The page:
The Gila Woodpecker is a medium-sized bird that belongs to the Picidae family. They are found in arid regions of the southwestern United States and northern Mexico. On average, they measure approximately 9 inches in length and weigh approximately 1.5 ounces.
One of the most distinctive field marks of the Gila Woodpecker is its black and white striped head. They have a large, red crest on the back of their head that can be raised or lowered depending on the bird’s mood. In addition, they have a black and white spotted back, a white belly, and a black tail. Males also have a red patch on the back of their neck.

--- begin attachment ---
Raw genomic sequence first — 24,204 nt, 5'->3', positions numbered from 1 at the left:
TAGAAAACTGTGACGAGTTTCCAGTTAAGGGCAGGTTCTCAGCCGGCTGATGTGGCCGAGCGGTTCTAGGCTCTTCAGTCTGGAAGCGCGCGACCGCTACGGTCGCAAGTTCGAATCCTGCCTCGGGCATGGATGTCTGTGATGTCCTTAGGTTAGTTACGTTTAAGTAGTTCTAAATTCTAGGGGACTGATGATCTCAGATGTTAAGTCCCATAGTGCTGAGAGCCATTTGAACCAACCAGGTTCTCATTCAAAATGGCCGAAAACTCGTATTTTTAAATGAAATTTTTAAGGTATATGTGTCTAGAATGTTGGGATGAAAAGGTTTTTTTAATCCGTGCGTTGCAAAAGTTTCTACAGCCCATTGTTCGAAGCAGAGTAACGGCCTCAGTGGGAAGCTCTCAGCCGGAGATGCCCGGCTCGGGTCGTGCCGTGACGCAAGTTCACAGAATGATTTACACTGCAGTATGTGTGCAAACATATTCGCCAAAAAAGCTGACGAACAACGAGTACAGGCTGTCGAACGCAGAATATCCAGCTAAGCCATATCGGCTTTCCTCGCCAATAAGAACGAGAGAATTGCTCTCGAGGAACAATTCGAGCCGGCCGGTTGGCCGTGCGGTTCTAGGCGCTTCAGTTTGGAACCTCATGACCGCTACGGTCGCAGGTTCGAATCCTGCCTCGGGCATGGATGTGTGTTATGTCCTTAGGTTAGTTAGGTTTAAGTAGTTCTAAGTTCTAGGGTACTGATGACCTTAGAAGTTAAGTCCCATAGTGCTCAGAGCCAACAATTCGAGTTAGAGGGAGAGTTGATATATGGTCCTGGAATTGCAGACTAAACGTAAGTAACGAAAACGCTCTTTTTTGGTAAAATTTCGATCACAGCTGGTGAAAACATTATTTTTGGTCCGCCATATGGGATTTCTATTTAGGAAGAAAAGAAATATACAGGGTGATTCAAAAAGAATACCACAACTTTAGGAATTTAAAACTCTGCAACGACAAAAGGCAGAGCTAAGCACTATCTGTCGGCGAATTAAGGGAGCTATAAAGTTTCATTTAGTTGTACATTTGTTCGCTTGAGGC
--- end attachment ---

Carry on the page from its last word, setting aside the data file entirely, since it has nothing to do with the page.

These woodpeckers are year-round residents in their range and do not migrate. They primarily feed on insects and their larvae, but they are also known to consume fruits, nuts, and cactus fruits. Gila Woodpeckers excavate their own nests in saguaro cacti, mesquite trees, and other dead trees.
In addition to foraging for food, Gila Woodpeckers are also known for their drumming behavior. They drum on hollow trees, metal objects, and other resonant surfaces to attract mates, establish territory, and communicate with other birds. This behavior is also used to locate insects hidden within the wood.
Overall, the Gila Woodpecker is an important species in the southwestern United States and northern Mexico. Their role as a primary predator of insects helps to maintain the balance of the ecosystem. In addition, they are also important to indigenous cultures, with some tribes considering them to be sacred animals.